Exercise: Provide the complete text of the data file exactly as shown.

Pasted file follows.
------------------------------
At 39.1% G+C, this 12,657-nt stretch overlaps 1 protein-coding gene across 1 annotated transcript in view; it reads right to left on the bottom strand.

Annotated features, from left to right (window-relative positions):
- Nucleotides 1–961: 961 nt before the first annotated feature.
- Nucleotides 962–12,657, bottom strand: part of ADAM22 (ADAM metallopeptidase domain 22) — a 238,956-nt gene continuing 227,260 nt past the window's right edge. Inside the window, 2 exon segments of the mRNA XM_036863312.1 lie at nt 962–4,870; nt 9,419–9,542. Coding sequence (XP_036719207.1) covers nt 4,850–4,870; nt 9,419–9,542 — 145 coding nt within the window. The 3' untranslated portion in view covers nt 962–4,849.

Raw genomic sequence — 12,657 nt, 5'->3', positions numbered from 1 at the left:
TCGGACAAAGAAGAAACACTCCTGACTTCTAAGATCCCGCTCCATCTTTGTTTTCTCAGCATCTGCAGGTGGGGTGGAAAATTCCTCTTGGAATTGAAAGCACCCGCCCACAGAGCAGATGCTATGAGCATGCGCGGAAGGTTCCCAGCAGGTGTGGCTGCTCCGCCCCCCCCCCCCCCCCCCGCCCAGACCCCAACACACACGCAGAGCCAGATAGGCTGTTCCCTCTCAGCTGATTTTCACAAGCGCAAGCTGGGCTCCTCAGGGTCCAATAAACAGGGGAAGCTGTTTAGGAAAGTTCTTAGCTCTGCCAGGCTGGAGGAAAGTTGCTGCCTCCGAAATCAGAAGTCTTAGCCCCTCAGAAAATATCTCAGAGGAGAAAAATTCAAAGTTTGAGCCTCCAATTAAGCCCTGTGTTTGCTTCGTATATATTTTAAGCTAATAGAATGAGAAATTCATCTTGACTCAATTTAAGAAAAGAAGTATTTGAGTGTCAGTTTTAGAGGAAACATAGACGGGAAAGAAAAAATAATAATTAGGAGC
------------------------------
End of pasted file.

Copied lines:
At 39.1% G+C, this 12,657-nt stretch overlaps 1 protein-coding gene across 1 annotated transcript in view; it reads right to left on the bottom strand.

Annotated features, from left to right (window-relative positions):
- Nucleotides 1–961: 961 nt before the first annotated feature.
- Nucleotides 962–12,657, bottom strand: part of ADAM22 (ADAM metallopeptidase domain 22) — a 238,956-nt gene continuing 227,260 nt past the window's right edge. Inside the window, 2 exon segments of the mRNA XM_036863312.1 lie at nt 962–4,870; nt 9,419–9,542. Coding sequence (XP_036719207.1) covers nt 4,850–4,870; nt 9,419–9,542 — 145 coding nt within the window. The 3' untranslated portion in view covers nt 962–4,849.

Raw genomic sequence — 12,657 nt, 5'->3', positions numbered from 1 at the left:
TCGGACAAAGAAGAAACACTCCTGACTTCTAAGATCCCGCTCCATCTTTGTTTTCTCAGCATCTGCAGGTGGGGTGGAAAATTCCTCTTGGAATTGAAAGCACCCGCCCACAGAGCAGATGCTATGAGCATGCGCGGAAGGTTCCCAGCAGGTGTGGCTGCTCCGCCCCCCCCCCCCCCCCCCGCCCAGACCCCAACACACACGCAGAGCCAGATAGGCTGTTCCCTCTCAGCTGATTTTCACAAGCGCAAGCTGGGCTCCTCAGGGTCCAATAAACAGGGGAAGCTGTTTAGGAAAGTTCTTAGCTCTGCCAGGCTGGAGGAAAGTTGCTGCCTCCGAAATCAGAAGTCTTAGCCCCTCAGAAAATATCTCAGAGGAGAAAAATTCAAAGTTTGAGCCTCCAATTAAGCCCTGTGTTTGCTTCGTATATATTTTAAGCTAATAGAATGAGAAATTCATCTTGACTCAATTTAAGAAAAGAAGTATTTGAGTGTCAGTTTTAGAGGAAACATAGACGGGAAAGAAAAAATAATAATTAGGAGC